Overview: This ISHR workshop strives to demystify technical methodologies and best practices related to data-driven research in the human rights and humanitarian contexts. Participants will develop competencies in tools that are essential for generating and analyzing data in relation to human rights monitoring and evaluation, knowledge management, transparency, and more. The training will also tackle larger questions such as how to make research data more accessible and reproducible to maximize benefits to a broader community of researchers, scholars, and activists, as well as in partnerships with various other stakeholders, including donors.
By examining contemporary case studies, best practices, and legal frameworks, participants will:
- Develop a comprehensive understanding of how to safely and responsibly work with data within a variety of human rights and humanitarian contexts.
- Apply a variety of best practices related to data collection and aggregation, data analysis and interpretation, data presentation and publication, and data storage and management.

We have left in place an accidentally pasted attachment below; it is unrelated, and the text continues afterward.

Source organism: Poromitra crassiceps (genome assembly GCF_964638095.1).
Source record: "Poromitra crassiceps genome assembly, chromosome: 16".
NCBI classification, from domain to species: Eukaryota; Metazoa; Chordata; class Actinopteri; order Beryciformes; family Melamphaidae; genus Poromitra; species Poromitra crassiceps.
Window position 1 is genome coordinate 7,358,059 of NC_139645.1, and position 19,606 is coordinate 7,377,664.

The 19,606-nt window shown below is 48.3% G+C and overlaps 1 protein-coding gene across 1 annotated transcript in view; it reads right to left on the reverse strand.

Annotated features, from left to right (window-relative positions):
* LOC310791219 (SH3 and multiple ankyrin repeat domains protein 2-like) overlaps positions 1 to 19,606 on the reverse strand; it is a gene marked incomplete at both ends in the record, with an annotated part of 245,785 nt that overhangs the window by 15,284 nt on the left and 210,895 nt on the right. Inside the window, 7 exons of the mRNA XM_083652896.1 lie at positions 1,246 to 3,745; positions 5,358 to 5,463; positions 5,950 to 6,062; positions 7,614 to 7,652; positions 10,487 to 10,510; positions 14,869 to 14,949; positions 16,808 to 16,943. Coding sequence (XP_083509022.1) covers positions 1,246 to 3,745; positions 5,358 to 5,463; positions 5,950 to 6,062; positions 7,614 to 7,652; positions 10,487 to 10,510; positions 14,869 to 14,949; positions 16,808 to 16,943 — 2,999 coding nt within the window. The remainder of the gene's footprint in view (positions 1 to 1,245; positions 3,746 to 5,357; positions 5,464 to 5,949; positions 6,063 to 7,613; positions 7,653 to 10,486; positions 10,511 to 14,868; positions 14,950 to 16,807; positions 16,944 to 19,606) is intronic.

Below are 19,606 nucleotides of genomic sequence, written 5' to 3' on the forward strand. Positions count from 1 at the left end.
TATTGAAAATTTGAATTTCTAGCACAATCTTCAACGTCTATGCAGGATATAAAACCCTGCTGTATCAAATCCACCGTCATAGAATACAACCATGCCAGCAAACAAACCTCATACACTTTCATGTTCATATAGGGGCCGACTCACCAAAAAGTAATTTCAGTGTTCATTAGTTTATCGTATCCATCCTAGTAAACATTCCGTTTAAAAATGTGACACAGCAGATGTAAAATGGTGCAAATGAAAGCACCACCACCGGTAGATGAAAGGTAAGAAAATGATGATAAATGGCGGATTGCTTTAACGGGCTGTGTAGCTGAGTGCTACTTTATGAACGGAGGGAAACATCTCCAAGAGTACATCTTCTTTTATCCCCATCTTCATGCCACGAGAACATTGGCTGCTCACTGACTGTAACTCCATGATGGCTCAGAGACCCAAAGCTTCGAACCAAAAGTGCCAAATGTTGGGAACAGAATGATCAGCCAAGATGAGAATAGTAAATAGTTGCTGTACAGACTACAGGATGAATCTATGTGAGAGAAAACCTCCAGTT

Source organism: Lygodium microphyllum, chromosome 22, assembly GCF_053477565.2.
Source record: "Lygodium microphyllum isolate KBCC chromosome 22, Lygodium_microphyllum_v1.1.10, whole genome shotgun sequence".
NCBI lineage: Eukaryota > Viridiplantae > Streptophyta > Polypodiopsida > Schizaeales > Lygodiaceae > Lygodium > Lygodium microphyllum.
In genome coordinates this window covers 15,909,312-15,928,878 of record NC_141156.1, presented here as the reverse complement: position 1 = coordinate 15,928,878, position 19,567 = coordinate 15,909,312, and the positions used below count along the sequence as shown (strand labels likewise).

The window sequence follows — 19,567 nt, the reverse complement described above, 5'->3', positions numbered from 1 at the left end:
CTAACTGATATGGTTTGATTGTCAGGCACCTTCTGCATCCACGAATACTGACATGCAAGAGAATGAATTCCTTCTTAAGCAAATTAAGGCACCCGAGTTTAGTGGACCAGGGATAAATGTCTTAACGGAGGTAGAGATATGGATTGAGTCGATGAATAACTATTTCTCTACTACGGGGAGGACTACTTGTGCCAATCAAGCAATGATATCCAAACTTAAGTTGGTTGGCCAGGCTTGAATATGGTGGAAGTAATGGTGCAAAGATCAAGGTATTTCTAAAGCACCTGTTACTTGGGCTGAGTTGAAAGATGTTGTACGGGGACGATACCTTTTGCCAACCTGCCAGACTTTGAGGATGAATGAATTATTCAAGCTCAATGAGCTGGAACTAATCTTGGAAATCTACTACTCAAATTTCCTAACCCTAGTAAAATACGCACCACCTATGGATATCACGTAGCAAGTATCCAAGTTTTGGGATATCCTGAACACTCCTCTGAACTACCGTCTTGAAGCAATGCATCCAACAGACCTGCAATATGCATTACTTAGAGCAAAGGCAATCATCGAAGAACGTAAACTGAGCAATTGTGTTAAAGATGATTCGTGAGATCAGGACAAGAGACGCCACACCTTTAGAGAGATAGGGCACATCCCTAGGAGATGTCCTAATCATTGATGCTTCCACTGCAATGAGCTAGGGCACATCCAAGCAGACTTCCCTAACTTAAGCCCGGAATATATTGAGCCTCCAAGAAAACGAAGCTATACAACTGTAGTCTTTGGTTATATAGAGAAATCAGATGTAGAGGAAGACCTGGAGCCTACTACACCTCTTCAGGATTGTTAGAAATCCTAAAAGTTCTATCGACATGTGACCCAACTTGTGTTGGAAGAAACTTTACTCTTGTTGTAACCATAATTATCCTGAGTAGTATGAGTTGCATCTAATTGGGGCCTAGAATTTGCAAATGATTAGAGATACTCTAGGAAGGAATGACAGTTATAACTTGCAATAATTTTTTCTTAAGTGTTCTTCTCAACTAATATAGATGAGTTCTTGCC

- Identify situational or project-based needs for data in their professional contexts, and be prepared to initiate and follow through on data-centric projects common in the human rights and humanitarian fields such as monitoring and evaluation, crisis mapping/reporting, or donor/annual reports. This includes a thorough understanding of choosing which tools to employ given the scope and context.
- Critically assess and directly apply best practices that support data privacy, safety, usage/copyright principles, and legal frameworks (e.g. secure email transmission, anonymizing/randomizing data).
Workshop Facilitator: Madiha Zahrah Choksi is a scholar, educator, and activist working at the intersection of technology, privacy, and human rights. Within the Digital Scholarship Team at Columbia University, Madiha’s work focuses on integrating innovative technical research methodologies within both undergraduate and graduate schools at Columbia University through curriculum development and teaching. These literacies include but are not limited to, app and database building, GIS mapping, social network analysis, 3D printing, and augmented and virtual reality. Madiha is currently teaching within the Department of History, Biological Sciences, the School of International and Public Affairs, and the School of Professional Studies. Prior to this, Madiha led the Digital Humanities Centre at Barnard College where she supported digital literacy through developing experimental digital curriculum, teaching, and hosting dynamic programming.
: Register here
by October 30. A light breakfast will be served.